2020 is a monster. Our culture, collective health, and politics have swung so wildly since the onset of COVID-19, each month’s news cycle containing more than a year’s worth of content, making one drop their jaws at the fact that it’s only June. In the midst of political, racial, and social turmoil comes writer/director Jon Stewart’s rip-the-Band-Aid-off comedy, Irresistible, which swings its fists wildly at the election process and the ingrained prejudices hammered into us by whatever media we choose to consume.
It is a broad brush Stewart paints with, using fast-talking spin doctors whose only goal is to gin up whatever discord they can in a vain attempt at winning a numbers game. At times, Stewart gets very heavy-handed with how molehills get turned into mountains, yet it’s excusable because that’s exactly what we’ve turned into: people hungry for the next slip-up. The next fumble. The next “gotcha.” Irresistible itself is a slam on how we as Americans have entrenched ourselves into wanting and believing the worst out of our public figures instead of hoping for someone to do the right thing.
George Carlin said it best in his Jammin’ In New York special: “This is the best we can do folks. This is what we have to offer. It’s what our system produces: garbage in, garbage out. If you have selfish, ignorant citizens, you’re going to get selfish, ignorant leaders.” But what’s behind these leaders, propped up on stages and fed the right keywords at the right times to make the right impression to the right number of people? Do these candidates really believe in the words they say and the images they project, or is it a desperate attempt to grab onto your pen hand when you go into the voting booth on the first Tuesday in November?
Irresistible isn’t so much a comedy as it is an unfiltered look at how the public is treated every four years when election time hits. Big markets are attacked with polarizing messaging and the smaller communities are paid a token visit to show that the candidate really cares about them. That is, until they win, with these small towns forgotten almost immediately after. It’s also a satirical take on how image is more important than substance, more concerned about looking better and getting more campaign money than the other guy, not about how they’re ultimately going to take care of their citizens.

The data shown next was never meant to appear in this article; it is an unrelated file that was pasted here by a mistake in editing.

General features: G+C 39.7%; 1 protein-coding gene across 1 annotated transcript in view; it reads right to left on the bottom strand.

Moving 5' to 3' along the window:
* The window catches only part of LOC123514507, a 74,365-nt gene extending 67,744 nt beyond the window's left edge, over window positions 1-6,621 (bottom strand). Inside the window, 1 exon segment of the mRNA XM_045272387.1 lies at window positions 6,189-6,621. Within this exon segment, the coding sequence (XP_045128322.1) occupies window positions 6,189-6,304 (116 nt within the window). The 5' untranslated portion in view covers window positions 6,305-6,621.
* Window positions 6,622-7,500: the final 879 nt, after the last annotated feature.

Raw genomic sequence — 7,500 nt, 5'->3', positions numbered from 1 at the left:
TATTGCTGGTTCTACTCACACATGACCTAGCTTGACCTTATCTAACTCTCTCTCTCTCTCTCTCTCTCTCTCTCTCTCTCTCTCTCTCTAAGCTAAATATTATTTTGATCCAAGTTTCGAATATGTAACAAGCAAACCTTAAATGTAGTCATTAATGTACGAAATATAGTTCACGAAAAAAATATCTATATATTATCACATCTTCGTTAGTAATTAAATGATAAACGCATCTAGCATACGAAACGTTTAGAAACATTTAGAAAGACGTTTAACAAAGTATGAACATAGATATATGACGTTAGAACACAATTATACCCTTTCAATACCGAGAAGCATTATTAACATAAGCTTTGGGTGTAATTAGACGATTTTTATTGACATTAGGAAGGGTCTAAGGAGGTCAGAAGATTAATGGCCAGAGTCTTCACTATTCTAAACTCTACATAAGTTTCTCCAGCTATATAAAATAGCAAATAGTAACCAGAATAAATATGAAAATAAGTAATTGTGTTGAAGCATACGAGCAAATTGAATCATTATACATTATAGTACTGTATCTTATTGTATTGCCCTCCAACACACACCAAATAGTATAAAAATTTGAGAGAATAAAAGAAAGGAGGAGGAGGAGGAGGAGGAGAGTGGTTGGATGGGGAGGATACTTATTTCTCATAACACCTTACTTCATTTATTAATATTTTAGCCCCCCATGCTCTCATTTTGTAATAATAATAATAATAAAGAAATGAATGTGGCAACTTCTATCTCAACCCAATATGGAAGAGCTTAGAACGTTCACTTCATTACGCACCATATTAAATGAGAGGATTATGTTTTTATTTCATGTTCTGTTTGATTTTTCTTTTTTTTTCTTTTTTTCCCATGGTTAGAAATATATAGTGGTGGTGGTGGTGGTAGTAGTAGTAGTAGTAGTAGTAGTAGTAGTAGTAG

So much of what campaign manager Gary Zimmer (Steve Carell) does in this movie is focused on evolving small-town farmer Jack Hastings (Chris Cooper) into the viral video hero he’s suddenly become. Gary, of course, is written as a slick-talking huckster who rolls with each punch as if it’s in his candidate’s favor, no matter how damaging it might be to Jack. Then again, Jack had no intention of entering a simple mayoral race in his hometown of Deerlaken, Wisconsin; he was just caught on camera at a town hall meeting, sticking up for immigrant rights using language appealing to the military and religious ideals which seem to hold the hearts of American voters everywhere.
Shown as having run Hillary Clinton’s 2016 election campaign, Gary’s looking for a way back into the game. When this video gets his attention, he immediately jumps at the chance to make Jack a small-town Democrat candidate, pulling his vast team full of analysts and number-crunchers into Jack’s corner. However, he’s more interested in trying a strategy out, not really caring about the people of the town, much less speaking with them (instead of to them) or learning their names. Inserting himself into this situation is like bringing a rocket launcher to the neighborhood kids’ Saturday afternoon water gun fight; the disconnect is painful and obvious, and it’s unsettling how his demeanor clashes with the close-knit community he’s about to blow up.
But that’s the point, isn’t it? American politics have boiled down to decision-makers who have no interest further than merely using genuine societal problems as sound bites. It’s absolutely infuriating how Gary talks to the people of Deerlaken, using condescending, dishonest patter to get someone – anyone – on his side. His opposite, fictional Donald Trump campaign manager Faith Brewster (Rose Byrne) enters the fray just to get under Gary’s skin, playing with the lives of an entire town so she can grind her heel into Gary’s face (among other explicit demands). Simple lies are made fact, with Gary mourning the mere act of a rival saying something on the news which will be treated as truth by the media.
Quite frankly, Stewart’s aim is to disgust us and to urge us to do better. When we see the final card being played by its holder and as the end credits run, we wonder if anything will change, but Stewart has enough sense to let us know that systems are in place to unfortunately keep things the way they are. It’s a reflection of how utterly hopeless and cynical we’ve become, to not put any trust in our leaders or what they say they’ll do to improve our country. However, the people of Deerlaken – a metaphor for America at large – still have their good intentions and good hearts guiding them, holding out as long as possible against these big-city interlopers for a chance to do the right thing, and so should we all.
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